Composer Danny Elfman takes his music from Tim Burton films to the stage.

On Nov. 15, the Columbus Symphony Orchestra will perform "Danny Elfman's Music from the Films of Tim Burton," a concert entirely dedicated to the director-composer relationship between the two. Elfman, who wrote the score for nearly all of Burton's films, has a far-flung resume spanning from his days as Oingo Boingo's lead singer to creating "The Simpsons" theme song to scoring "Pee-wee's Big Adventure," his first Burton film. We caught up with Elfman to talk the transition from recording studio to the stage, working with Burton and what he has up his sleeve next. columbussymphony.com

How do you create music for films as varied as "The Nightmare Before Christmas" and "Big Fish"?

That's the fun of it, of course. I try to find different genres to work in as much as I can. The more similar things are, the more difficult it becomes. You don't want to do the same score again unless it's a sequel.

How did you translate your music from film to the stage?

Live, I had to adjust how many instruments were playing, bolster up parts that would've gotten lost on the live stage. There's a huge section in "Pee-wee" where there's no violins at all because two instruments were driving the whole recording. But to have an orchestra do it, I would find ways to have the strings really fill it out.

Tell me about the first time you heard the concert performed at the premiere last October.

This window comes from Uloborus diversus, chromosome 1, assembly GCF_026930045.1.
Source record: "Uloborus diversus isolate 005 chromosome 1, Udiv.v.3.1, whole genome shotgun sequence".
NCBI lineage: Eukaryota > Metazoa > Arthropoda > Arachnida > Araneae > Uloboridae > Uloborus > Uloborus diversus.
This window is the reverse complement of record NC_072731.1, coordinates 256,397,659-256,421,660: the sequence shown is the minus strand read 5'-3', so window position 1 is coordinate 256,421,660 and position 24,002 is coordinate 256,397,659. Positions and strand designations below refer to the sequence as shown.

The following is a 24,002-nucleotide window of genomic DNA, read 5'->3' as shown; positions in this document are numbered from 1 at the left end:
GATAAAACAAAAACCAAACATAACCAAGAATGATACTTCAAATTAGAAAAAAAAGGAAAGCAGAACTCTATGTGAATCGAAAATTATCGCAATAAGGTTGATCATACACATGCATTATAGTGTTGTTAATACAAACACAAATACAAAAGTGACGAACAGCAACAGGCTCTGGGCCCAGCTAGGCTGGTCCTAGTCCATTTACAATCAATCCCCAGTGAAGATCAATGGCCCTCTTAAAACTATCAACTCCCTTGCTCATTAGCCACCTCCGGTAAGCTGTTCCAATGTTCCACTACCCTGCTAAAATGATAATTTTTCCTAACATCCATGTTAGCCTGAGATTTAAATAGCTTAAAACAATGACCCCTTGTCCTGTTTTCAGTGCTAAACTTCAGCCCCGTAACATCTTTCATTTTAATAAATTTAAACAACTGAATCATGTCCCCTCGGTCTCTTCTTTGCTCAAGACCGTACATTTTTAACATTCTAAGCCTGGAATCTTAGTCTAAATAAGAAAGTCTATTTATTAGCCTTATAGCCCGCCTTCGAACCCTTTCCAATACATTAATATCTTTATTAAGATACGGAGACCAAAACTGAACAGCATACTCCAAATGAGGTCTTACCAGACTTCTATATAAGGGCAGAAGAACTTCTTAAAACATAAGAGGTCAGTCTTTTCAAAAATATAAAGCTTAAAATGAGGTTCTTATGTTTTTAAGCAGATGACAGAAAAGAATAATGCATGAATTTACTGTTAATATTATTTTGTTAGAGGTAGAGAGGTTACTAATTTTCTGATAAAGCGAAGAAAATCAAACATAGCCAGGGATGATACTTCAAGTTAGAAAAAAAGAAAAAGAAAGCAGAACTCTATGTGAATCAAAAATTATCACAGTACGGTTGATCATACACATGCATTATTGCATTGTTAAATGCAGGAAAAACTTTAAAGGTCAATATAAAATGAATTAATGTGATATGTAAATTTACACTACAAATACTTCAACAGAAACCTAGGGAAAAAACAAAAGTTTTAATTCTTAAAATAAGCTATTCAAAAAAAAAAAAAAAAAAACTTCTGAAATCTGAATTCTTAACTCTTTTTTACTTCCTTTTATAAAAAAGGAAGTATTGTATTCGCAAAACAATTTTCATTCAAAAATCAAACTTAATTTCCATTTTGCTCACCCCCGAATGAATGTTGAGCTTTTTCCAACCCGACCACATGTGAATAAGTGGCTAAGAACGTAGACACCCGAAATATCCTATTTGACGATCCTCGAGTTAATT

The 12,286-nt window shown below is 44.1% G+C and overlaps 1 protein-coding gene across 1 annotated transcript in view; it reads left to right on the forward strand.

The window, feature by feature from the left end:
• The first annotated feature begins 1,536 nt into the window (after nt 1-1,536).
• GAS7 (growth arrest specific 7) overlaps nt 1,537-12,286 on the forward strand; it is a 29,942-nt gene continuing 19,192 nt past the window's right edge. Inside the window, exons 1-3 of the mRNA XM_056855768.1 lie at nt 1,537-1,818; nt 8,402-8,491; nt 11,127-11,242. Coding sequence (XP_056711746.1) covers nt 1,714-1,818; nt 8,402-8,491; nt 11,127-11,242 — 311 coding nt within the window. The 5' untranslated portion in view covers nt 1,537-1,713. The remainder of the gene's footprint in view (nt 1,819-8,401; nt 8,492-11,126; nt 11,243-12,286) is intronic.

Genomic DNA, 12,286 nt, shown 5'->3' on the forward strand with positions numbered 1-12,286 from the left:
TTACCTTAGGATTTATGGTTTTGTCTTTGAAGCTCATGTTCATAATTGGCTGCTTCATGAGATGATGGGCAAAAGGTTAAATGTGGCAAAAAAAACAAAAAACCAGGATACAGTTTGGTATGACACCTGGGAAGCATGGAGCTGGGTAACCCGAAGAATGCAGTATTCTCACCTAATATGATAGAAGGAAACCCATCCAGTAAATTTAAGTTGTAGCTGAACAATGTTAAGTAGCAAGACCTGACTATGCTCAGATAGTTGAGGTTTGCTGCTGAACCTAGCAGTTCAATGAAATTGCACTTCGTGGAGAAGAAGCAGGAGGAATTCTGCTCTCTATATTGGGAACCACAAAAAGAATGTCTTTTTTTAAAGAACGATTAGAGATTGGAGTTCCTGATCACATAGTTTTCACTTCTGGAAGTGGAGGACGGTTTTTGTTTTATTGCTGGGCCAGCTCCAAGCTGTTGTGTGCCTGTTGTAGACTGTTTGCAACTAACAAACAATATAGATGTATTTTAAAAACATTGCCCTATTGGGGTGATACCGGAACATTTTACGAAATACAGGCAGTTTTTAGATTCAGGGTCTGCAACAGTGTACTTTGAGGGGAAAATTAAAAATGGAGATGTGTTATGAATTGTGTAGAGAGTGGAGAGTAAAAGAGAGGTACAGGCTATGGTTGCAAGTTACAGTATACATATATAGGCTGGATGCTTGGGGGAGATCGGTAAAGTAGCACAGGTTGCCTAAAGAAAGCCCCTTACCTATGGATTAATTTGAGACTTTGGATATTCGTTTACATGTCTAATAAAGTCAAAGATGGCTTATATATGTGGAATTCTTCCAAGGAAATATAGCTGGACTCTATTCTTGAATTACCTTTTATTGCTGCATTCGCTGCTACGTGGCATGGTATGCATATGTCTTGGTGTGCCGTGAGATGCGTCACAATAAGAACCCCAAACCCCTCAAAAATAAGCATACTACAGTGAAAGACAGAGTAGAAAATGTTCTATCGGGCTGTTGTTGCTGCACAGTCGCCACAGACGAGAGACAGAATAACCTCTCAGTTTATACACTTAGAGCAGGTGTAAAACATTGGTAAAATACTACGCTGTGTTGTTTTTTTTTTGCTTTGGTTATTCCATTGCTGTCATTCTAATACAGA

Well, that was terrifying. First off, we didn't know whether the entire program was too ambitious. Doing 15 suites is very difficult. In the best of all worlds, you give yourself time to work the bugs out. At Royal Albert Hall, it was literally two days and find as many mistakes as possible. It was very stressful, and I lost nights' sleep over it. But in the end, it was fabulous. The London audience was incredible, and it was really one of my greatest nights for a live performance.

What's it like working with Tim Burton?

It's very nonverbal. Some directors really talk about their stuff and explain the backstory. And he's just like, 'Here it is. Not much to say about it.' He doesn't ever analyze or deconstruct his work. And when I have music to play, he'll either respond or he won't. It's all an emotional process.

Do you have anything new in the works?

I'm in the middle of [writing the score for] "50 Shades of Grey," which is an interesting challenge. And I'm doing [the music for] a little film about the writer David Foster Wallace and his last book tour.